rather than a concerted action or combination. In Colgate, the Supreme Court held:
In the absence of any purpose to create or maintain a monopoly, the [Sherman] [A]ct does not restrict the long recognized right of trader or manufacturer engaged in an entirely private business, freely to exercise his own independent discretion as to parties with whom he will deal. And, of course, he may announce in advance the circumstances under which he will refuse to sell.
The Colgate doctrine has been narrowed considerably by recent decisions,
and the concerted action required by the Sherman and Clayton Acts may now be shown by "proof of 1) an express or implied agreement, or 2) the securing of actual adherence to [the policy at issue] by means beyond mere refusal to deal."
Threats of termination are "means beyond mere refusal to deal", and if they secure actual adherence to the policy, "trespass beyond the boundaries of Colgate."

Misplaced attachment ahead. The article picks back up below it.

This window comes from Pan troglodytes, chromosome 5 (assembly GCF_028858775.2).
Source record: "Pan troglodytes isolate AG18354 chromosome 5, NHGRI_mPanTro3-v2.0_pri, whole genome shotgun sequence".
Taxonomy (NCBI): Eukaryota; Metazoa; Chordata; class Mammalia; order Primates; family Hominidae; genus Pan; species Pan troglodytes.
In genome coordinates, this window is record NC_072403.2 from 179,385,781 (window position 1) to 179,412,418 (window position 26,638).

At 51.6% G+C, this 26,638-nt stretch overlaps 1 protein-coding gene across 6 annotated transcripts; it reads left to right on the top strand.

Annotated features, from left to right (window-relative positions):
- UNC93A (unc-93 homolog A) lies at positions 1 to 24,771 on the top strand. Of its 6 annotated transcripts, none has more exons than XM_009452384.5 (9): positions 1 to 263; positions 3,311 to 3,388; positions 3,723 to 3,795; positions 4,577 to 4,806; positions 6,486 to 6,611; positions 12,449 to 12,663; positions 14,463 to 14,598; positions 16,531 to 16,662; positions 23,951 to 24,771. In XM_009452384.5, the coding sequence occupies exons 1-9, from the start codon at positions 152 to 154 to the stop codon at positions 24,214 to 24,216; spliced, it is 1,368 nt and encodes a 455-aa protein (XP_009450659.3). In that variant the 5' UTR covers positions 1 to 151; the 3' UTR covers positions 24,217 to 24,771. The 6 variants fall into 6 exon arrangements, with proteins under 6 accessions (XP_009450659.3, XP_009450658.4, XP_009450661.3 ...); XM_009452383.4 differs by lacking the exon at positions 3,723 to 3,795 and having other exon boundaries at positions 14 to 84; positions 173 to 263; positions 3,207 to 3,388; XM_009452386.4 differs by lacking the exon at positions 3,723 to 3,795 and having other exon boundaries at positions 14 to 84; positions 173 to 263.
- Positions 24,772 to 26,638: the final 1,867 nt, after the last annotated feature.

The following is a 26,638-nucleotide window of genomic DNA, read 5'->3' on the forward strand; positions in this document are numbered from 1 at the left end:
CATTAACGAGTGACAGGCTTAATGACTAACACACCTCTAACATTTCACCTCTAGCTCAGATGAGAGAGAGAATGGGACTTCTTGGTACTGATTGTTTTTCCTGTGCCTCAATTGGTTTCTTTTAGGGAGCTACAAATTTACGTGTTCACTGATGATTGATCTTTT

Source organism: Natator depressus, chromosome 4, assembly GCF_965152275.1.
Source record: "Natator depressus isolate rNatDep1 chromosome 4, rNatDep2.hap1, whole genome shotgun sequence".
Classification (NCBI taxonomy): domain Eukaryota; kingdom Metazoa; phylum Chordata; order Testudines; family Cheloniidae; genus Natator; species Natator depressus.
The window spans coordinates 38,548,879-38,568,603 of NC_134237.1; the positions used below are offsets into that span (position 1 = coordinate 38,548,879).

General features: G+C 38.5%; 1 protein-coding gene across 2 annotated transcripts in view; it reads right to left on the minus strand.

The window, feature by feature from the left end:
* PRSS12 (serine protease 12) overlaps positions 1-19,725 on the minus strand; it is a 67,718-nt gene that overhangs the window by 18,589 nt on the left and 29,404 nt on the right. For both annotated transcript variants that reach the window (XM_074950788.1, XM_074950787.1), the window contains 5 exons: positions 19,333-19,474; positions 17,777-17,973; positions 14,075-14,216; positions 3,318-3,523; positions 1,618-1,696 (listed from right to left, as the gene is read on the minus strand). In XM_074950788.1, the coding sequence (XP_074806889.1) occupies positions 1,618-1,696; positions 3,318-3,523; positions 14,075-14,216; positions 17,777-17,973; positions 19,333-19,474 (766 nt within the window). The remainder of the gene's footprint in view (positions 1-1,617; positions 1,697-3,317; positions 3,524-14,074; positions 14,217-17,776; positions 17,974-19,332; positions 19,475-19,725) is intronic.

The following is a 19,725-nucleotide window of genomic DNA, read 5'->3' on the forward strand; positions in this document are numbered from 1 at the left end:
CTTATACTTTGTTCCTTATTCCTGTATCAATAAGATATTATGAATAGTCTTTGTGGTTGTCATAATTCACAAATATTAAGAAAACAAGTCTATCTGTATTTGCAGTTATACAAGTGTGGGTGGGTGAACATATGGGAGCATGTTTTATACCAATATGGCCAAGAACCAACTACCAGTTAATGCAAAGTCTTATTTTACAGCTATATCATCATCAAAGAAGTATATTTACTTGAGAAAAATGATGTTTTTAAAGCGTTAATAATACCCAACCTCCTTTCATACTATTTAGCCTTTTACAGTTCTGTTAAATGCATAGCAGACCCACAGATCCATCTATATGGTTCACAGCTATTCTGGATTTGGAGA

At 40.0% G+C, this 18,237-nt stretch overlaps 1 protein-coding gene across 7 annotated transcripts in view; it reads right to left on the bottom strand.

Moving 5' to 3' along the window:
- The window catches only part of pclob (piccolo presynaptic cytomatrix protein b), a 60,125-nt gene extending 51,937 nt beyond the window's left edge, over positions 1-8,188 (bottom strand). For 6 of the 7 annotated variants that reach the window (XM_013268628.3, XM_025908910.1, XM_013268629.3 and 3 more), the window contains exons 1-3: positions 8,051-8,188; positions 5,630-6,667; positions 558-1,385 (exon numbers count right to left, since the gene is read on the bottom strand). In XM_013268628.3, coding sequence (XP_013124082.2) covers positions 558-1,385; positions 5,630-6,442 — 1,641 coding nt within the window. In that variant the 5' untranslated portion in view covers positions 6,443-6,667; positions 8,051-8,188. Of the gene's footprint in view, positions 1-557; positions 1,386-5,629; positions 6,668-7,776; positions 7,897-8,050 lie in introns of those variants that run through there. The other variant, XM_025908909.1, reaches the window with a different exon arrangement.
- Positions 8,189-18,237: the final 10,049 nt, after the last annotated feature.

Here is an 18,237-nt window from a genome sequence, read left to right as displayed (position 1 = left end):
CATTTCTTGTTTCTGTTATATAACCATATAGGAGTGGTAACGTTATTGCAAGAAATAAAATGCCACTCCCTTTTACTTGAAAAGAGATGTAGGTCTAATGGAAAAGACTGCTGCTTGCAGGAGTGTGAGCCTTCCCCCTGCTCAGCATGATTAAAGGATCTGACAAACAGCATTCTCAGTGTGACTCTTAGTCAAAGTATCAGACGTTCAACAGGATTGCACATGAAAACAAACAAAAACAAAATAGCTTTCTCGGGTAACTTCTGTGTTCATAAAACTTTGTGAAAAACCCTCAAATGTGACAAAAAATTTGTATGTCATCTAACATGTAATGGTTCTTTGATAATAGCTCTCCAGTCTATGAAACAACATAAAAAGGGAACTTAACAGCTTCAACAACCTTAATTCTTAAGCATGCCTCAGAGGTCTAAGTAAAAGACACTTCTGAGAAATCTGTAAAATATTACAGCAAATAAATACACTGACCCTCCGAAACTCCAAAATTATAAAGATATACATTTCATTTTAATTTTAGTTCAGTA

Defendant acknowledges the current interpretation of Colgate, but argues that even if it did threaten plaintiff with termination, there was no concerted action, because the undisputed facts show that plaintiff never yielded to the alleged pressure to enter into a tying arrangement. Defendant points to plaintiff's admissions that its sales of the allegedly tied product fell, and its sales of competitors' products increased, in recent years,
as proof that any threats or pressue did not in fact secure adherence to the policy. Plaintiff has submitted evidence, however, that its sales people pushed Zapf over competitors' systems, and sold Zapf when they might otherwise have sold a competitive product, in acquiescence to the alleged policy.
That evidence raises an ...